Calum Jarvis - I just couldn’t gather my thoughts really as going to an Olympics has been something I’ve been waiting to achieve for a very long time
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Welsh swimming has been waiting since 1912 for an Olympic gold medal in a mainstream event, but maybe, just maybe the long wait may be about to end.
Whisper it is hushed tones, but when the Welsh nation awakes on Wednesday morning this week it could be heralding not one, but two new gold medallists. It’s the old London bus joke – you wait all that time for one and then two come along together!
In this instance it is Matt Richards and Calum Jarvis who are in the driving seat, having helped to steer the Team GB 4 x 200 freestyle relay team into the Olympic final as the fastest qualifiers. The world champions in 2015 and 2017, they were second in this year’s European Championships behind the Russians.
But with the gold medallist from the individual 200 freestyle event, Tom Dean, James Guy, Welsh record holder Richards and the experienced Jarvis, they blasted their way into the final by winning a heat in which arch-rivals Australia and the USA took part.
It means Team GB will go into the final as firm favourites, especially with the individual silver medalist Duncan Scott in reserve. Can they hold their nerve and deliver the goods to allow Richards and Jarvis to bridge a gap that dates all the way back to the last Welsh swimmer to strike gold in the pool, Irene Steer, 109 years ago?
If they can then it will be a great way for the 18-year-old Richards to crown his first senior season, and for the veteran in the squad, 29-year-old Jarvis, to complete his fairytale story. Having just missed out on the last two Olympics he is hoping to make it third time lucky.
When you are married to a two time Olympic finalist, it would also be a nice piece of one upmanship to return home with a gold medal in the suitcase. I’m sure Jemma Jarvis, formerly Jemma Lowe, wouldn’t mind one little bit!
It’s been a long nine years for Jarvis n attempting to achieve his career goal of taking part in the Olympics and now it is all about making the most of his magic moment.
“When I touched the wall in the trials it was a mixture of relief and excitement. I just couldn’t gather my thoughts really as going to an Olympics has been something I’ve been waiting to achieve for a very long time,” said Jarvis, who has previously won gold at both the World and European Championships. “In 2012, I won the Olympic trials but I didn’t quite get the time needed to qualify and then in 2016 I was Ill just before the trials which didn’t help me. So to do it now, five years later, is a dream come true.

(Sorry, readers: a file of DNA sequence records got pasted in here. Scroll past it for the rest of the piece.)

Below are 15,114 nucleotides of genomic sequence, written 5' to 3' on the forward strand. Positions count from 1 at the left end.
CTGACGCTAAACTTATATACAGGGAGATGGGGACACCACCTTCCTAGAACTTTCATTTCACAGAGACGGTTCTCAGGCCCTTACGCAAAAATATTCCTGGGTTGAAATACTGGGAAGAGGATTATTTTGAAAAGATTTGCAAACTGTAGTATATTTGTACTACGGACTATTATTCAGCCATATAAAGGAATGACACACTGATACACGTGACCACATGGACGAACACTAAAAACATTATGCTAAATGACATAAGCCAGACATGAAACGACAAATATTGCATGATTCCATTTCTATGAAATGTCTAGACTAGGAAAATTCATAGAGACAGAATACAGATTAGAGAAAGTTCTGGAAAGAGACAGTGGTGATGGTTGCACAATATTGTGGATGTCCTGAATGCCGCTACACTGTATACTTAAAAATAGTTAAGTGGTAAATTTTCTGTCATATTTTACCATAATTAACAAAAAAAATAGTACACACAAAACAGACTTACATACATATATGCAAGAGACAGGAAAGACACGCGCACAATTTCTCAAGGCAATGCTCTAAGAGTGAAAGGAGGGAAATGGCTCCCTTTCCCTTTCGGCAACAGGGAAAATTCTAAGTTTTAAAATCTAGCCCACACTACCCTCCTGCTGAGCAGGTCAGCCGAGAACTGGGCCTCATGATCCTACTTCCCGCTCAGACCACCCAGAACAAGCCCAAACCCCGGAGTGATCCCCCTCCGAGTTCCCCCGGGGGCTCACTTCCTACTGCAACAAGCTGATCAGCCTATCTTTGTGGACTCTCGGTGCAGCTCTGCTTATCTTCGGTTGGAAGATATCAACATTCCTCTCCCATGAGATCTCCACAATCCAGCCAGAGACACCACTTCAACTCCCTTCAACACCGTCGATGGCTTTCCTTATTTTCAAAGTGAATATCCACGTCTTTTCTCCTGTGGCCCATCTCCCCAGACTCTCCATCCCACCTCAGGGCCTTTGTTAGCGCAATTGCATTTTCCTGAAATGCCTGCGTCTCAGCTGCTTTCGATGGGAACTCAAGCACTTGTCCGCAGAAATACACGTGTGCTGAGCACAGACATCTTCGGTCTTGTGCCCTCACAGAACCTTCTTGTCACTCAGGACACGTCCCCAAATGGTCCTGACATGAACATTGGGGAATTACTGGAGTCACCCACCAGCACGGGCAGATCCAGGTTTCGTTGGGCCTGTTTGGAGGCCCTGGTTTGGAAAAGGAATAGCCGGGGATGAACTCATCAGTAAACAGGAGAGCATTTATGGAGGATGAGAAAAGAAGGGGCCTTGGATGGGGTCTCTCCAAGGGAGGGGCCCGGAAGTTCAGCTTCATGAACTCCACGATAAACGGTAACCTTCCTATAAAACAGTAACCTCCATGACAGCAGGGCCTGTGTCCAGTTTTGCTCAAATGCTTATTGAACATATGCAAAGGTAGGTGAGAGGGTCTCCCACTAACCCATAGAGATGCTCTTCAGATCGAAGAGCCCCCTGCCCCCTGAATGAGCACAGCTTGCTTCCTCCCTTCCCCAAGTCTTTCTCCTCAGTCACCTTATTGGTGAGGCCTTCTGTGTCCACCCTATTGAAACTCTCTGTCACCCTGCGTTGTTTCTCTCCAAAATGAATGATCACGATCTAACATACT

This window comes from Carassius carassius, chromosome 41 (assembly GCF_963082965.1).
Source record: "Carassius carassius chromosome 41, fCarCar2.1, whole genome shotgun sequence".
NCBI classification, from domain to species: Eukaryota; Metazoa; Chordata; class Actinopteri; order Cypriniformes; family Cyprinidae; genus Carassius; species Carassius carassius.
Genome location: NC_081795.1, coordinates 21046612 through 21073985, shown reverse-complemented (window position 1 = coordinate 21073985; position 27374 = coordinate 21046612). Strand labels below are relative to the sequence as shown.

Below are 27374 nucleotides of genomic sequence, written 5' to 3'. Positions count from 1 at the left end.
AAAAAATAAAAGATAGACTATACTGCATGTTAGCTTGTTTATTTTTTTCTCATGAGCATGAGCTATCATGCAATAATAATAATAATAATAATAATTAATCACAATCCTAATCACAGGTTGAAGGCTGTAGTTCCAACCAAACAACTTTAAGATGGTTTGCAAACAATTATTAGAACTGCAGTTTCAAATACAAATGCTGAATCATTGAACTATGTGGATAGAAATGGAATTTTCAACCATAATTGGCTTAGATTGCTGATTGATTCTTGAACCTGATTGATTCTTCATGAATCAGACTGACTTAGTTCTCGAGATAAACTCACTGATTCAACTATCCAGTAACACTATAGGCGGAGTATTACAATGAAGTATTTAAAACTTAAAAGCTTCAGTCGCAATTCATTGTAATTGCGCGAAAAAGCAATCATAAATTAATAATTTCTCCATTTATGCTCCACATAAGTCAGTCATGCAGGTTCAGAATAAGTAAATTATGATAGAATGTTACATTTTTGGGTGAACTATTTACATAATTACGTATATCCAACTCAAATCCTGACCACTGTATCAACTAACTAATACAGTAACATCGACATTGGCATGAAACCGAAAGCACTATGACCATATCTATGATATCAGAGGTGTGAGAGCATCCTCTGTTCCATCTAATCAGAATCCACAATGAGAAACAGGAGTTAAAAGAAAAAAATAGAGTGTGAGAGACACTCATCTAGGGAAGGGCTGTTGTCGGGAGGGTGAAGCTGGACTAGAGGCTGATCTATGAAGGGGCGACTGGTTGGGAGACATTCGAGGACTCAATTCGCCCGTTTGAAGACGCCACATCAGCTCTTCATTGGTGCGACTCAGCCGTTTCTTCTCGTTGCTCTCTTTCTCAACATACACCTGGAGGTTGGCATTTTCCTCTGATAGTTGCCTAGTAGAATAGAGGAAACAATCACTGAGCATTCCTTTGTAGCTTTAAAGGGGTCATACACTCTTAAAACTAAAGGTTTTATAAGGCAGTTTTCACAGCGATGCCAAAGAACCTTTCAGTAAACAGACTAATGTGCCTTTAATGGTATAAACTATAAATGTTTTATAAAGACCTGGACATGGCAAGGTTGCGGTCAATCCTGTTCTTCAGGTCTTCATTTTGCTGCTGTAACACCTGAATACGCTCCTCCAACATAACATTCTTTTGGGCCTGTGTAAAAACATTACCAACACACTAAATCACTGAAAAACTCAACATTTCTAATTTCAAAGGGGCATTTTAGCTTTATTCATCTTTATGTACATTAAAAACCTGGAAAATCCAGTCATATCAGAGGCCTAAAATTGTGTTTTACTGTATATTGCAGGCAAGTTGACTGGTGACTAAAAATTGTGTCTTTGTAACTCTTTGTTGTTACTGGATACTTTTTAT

“I got married to Jemma in September last year. The idea was for us to get married after the Olympics in 2020, but obviously that didn’t happen. Now I’ve got a wife to go home to after the Games, which is great. “She gave me a lot of help, telling me both what I do and don’t need to do, as this is all new to me and she’s done it twice before. Having her there to guide me through all the different steps has been really nice. “Sometimes I’m like ‘I need to do this’ and Jemma’s saying ‘no you don’t’. She’s been 100% behind me on my journey, she’s been an incredible support, I couldn’t have asked for any more from here.” Jarvis first learned to swim at his local pool in Ystrad Rhondda before his family moved to Cornwall. That switch at a young age merely made him fall in love with the water even more. “I first got taught to swim by a para swimmer who was missing a leg. The lessons were in Ystrad Rhondda and my brother learned with me,” recalled Jarvis.
“Then at a young age, we moved down to Cornwall and continued our swimming there.We certainly made the most of it, we were always swimming, surfing and sailing, and we joined the local swimming club.”
At the beginning of his teenage years, Jarvis’ outlook on swimming changed and that’s when he realised that swimming could change his life forever. “It wasn’t until I was 13 that my coaches from Plymouth sat down with me and told me that I had lots of potential and that they saw the improvements I made in just one week. They then said if I keep this up that I could be a potential Olympian,” he added. “At that point, I was like wow the Olympics, yes let’s do this. But it’s not about improving in just one week, it takes years and years of training. “My parents played a massive role in helping me to get where I am today, it simply wouldn’t have happened without their support. They’ve made lots of sacrifices and took me everywhere.”
When lockdown hit last year Jarvis, who lives and trains in Bath, headed back to the Cornish coast to stay close to the water. Without access to a pool for three months he took up paddle boarding with his brother. “The strange thing as that that time out of the pool seemed to help rather than hinder me. Having a complete break was something new, but might be something that plays into future training plans for swimmers because so many of us felt refreshed afterwards,” he added.
“I did some home workouts with Jemma, who does some personal training, but mentally the break did me a power of good.”
Just how much of an impact it had we will find out in the small hours of Wednesday. Look out Mrs Jarvis, there could be an Olympic medal coming home!